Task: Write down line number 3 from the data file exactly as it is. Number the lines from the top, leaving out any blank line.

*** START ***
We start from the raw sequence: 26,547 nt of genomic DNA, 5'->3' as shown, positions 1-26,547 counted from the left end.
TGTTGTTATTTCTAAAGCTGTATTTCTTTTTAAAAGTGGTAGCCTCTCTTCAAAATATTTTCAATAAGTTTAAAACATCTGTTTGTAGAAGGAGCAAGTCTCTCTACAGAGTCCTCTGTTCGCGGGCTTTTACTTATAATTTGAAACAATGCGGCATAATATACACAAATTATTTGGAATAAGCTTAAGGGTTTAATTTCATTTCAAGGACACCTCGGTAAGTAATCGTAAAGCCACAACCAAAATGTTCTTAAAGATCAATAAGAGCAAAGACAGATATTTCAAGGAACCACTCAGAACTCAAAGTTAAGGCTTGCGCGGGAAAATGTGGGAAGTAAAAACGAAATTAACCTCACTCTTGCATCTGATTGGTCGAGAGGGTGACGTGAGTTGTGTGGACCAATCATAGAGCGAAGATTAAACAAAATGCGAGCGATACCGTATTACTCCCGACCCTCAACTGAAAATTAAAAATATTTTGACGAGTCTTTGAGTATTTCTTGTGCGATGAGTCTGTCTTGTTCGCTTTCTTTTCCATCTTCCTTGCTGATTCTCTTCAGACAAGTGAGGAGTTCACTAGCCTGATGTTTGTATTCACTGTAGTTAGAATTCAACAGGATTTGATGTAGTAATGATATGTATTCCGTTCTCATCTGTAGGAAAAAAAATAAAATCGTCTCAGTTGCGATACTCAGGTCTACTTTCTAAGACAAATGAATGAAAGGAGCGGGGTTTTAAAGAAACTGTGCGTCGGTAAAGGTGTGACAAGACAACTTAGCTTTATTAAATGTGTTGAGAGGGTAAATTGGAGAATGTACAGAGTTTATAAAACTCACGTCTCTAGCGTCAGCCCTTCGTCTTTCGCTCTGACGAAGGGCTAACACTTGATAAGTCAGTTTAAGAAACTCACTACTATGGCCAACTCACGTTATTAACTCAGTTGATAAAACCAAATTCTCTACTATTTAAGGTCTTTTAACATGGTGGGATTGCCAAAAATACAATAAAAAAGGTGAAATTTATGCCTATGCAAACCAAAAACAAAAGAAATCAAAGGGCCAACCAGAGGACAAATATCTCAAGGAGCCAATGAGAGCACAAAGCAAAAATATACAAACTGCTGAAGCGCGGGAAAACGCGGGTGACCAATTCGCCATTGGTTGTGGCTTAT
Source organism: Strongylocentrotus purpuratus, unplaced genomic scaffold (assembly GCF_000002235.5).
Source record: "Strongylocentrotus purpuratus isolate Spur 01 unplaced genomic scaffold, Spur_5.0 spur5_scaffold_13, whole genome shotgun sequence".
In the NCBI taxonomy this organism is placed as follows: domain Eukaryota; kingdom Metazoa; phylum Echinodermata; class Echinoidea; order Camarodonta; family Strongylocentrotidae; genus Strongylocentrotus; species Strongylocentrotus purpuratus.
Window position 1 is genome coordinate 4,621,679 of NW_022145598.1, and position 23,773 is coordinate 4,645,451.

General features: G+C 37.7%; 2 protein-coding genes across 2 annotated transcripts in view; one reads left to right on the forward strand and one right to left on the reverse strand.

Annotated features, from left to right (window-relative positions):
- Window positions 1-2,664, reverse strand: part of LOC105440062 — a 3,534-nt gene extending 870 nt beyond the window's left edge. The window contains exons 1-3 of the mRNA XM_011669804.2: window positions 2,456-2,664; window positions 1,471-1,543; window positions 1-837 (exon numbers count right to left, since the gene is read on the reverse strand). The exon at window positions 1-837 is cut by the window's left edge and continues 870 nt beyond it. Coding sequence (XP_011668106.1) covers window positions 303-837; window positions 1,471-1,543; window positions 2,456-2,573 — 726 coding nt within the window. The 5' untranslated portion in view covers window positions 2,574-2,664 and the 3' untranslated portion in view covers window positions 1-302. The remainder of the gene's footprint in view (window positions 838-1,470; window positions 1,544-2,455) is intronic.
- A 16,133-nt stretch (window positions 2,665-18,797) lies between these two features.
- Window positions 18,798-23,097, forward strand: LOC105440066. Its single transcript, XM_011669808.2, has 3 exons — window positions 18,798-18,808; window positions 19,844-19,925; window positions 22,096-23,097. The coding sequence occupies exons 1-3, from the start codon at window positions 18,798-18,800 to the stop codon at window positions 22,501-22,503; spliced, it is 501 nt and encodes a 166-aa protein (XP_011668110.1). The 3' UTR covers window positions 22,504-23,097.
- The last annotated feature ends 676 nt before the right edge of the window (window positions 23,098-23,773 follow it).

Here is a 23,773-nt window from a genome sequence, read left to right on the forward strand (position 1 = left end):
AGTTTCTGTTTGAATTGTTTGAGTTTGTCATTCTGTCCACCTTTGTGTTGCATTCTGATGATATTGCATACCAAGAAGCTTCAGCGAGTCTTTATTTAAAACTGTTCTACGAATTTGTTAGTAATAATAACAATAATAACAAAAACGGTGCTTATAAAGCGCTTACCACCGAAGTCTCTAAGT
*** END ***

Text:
Source organism: Strongylocentrotus purpuratus, unplaced genomic scaffold (assembly GCF_000002235.5).